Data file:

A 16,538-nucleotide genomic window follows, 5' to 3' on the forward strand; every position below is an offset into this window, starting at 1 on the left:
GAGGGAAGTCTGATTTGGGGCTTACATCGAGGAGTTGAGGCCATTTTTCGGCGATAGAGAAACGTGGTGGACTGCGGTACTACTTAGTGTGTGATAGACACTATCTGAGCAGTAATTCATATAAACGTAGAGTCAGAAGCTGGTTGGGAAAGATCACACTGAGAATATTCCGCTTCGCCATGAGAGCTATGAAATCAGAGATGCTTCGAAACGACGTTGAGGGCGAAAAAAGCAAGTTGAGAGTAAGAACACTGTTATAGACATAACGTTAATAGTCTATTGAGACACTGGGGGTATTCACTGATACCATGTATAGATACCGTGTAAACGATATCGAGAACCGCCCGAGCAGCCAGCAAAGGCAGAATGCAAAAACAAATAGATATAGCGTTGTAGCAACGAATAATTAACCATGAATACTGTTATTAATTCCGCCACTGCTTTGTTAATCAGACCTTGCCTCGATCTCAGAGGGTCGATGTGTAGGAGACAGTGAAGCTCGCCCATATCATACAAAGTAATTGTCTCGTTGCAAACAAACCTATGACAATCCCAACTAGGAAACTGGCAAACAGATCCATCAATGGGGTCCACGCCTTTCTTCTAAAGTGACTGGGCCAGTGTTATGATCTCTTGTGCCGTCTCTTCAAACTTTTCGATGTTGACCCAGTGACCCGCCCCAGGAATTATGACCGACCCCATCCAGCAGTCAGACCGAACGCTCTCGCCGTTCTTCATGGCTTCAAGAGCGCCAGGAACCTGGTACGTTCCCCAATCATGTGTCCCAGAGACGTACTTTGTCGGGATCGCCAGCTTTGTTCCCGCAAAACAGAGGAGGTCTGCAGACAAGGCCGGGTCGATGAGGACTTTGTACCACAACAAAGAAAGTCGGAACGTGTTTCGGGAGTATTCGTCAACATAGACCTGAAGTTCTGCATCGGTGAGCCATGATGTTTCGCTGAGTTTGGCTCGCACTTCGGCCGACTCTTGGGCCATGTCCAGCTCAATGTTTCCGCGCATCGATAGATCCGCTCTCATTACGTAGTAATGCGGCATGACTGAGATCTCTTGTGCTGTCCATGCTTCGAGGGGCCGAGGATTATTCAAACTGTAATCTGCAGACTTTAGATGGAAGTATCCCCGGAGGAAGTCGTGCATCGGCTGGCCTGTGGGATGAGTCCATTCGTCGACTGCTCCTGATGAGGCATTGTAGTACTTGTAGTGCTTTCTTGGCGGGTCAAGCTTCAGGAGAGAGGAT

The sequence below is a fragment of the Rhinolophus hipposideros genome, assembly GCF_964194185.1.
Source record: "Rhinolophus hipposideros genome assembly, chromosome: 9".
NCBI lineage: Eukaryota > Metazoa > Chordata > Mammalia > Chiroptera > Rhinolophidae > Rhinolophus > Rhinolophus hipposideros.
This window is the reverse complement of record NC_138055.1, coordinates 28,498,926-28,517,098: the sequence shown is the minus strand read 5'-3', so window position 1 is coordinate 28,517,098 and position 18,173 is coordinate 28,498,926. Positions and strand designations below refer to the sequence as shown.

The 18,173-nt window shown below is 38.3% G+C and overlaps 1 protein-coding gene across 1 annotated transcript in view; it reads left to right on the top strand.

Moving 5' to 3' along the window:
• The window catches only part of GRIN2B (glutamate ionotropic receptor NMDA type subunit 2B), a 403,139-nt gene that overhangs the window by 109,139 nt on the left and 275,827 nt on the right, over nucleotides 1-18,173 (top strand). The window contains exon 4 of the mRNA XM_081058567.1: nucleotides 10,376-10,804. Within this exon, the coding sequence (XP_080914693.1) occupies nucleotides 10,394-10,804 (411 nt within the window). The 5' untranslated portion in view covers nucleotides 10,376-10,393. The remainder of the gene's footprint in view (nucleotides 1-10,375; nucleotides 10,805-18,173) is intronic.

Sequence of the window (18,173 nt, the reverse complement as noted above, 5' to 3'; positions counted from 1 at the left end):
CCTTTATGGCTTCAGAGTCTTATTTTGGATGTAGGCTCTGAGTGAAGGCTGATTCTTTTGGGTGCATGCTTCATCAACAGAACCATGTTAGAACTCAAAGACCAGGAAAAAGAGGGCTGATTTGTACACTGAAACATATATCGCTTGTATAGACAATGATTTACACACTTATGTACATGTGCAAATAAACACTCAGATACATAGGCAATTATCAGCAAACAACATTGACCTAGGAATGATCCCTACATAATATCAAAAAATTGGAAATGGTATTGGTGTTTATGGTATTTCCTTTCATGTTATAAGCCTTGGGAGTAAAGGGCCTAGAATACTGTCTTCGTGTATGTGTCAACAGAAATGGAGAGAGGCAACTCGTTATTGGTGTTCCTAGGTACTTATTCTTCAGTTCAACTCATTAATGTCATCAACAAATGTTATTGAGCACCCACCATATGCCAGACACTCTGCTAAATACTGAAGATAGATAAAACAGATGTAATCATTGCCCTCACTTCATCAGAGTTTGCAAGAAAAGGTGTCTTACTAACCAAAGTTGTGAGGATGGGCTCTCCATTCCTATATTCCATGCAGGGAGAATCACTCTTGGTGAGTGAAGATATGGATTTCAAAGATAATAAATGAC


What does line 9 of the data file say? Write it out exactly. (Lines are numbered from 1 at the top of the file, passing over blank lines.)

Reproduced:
• The window catches only part of GRIN2B (glutamate ionotropic receptor NMDA type subunit 2B), a 403,139-nt gene that overhangs the window by 109,139 nt on the left and 275,827 nt on the right, over nucleotides 1-18,173 (top strand). The window contains exon 4 of the mRNA XM_081058567.1: nucleotides 10,376-10,804. Within this exon, the coding sequence (XP_080914693.1) occupies nucleotides 10,394-10,804 (411 nt within the window). The 5' untranslated portion in view covers nucleotides 10,376-10,393. The remainder of the gene's footprint in view (nucleotides 1-10,375; nucleotides 10,805-18,173) is intronic.